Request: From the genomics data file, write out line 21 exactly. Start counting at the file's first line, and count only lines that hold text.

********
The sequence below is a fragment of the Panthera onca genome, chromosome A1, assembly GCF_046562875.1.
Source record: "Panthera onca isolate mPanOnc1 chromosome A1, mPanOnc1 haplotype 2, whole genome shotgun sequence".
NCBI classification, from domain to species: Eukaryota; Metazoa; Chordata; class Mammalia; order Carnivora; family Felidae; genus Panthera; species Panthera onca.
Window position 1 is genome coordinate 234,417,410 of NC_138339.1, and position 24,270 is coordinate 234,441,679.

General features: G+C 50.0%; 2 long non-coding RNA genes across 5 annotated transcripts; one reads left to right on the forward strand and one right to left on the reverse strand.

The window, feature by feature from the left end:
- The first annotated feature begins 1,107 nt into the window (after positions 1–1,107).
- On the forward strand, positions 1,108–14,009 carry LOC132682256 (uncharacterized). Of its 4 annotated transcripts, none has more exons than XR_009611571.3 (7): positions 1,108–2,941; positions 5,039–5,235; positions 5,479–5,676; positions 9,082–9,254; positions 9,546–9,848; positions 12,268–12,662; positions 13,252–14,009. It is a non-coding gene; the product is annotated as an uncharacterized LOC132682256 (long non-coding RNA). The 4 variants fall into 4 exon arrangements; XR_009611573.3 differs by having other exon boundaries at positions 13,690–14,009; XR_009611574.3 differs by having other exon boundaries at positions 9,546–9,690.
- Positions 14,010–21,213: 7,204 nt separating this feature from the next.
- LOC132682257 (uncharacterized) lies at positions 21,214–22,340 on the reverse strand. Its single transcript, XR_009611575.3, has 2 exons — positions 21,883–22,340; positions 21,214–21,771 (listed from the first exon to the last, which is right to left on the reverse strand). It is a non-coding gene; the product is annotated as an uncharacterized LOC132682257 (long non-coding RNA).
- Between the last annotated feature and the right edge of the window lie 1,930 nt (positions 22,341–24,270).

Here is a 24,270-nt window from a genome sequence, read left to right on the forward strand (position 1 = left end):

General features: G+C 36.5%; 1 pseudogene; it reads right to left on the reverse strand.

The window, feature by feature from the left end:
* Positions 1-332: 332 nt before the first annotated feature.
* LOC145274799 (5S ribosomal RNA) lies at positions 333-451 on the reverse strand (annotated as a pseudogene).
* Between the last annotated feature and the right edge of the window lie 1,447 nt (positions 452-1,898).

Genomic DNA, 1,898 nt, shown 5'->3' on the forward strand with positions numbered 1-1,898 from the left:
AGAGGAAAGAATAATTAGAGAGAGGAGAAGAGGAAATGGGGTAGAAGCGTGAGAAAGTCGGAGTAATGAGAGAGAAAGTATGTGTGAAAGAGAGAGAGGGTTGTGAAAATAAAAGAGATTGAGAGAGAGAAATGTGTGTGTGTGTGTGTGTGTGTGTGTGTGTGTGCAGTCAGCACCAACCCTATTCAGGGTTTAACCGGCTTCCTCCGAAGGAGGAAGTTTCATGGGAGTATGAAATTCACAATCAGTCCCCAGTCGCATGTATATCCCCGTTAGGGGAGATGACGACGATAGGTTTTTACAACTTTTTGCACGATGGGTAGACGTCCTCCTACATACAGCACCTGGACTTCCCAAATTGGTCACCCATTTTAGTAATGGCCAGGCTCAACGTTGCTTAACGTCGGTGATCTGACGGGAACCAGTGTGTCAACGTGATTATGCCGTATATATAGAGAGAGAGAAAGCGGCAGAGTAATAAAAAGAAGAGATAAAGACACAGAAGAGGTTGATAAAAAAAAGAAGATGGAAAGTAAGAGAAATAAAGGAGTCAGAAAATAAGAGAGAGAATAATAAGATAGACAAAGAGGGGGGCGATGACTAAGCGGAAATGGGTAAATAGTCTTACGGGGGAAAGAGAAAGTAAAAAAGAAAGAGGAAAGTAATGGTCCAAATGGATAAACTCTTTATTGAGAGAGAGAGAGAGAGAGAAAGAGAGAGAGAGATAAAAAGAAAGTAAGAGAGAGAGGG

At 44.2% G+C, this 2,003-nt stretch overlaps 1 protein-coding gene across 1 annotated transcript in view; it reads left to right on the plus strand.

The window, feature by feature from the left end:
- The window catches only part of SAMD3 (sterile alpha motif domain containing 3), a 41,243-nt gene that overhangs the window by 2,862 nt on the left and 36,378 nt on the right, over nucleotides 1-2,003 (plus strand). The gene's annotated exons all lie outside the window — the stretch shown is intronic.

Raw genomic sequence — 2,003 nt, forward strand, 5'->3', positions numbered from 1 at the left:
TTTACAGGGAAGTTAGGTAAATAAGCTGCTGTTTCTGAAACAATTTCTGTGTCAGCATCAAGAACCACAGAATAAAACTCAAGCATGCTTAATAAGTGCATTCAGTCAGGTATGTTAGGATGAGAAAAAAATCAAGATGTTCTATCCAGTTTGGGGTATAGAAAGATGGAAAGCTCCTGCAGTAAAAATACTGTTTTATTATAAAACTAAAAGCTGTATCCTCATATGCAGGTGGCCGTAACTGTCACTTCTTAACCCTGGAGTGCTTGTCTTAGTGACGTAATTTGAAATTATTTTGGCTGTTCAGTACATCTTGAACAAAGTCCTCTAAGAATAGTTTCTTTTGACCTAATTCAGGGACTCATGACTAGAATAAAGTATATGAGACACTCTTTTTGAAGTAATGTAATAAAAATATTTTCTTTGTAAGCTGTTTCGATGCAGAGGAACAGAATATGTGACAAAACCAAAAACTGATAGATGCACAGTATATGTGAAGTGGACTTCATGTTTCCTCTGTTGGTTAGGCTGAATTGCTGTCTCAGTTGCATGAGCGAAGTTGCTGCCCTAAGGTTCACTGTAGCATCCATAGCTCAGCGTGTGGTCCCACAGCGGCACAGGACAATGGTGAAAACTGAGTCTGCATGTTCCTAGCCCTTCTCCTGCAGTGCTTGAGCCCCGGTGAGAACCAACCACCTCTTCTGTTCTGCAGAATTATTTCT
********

The window, feature by feature from the left end: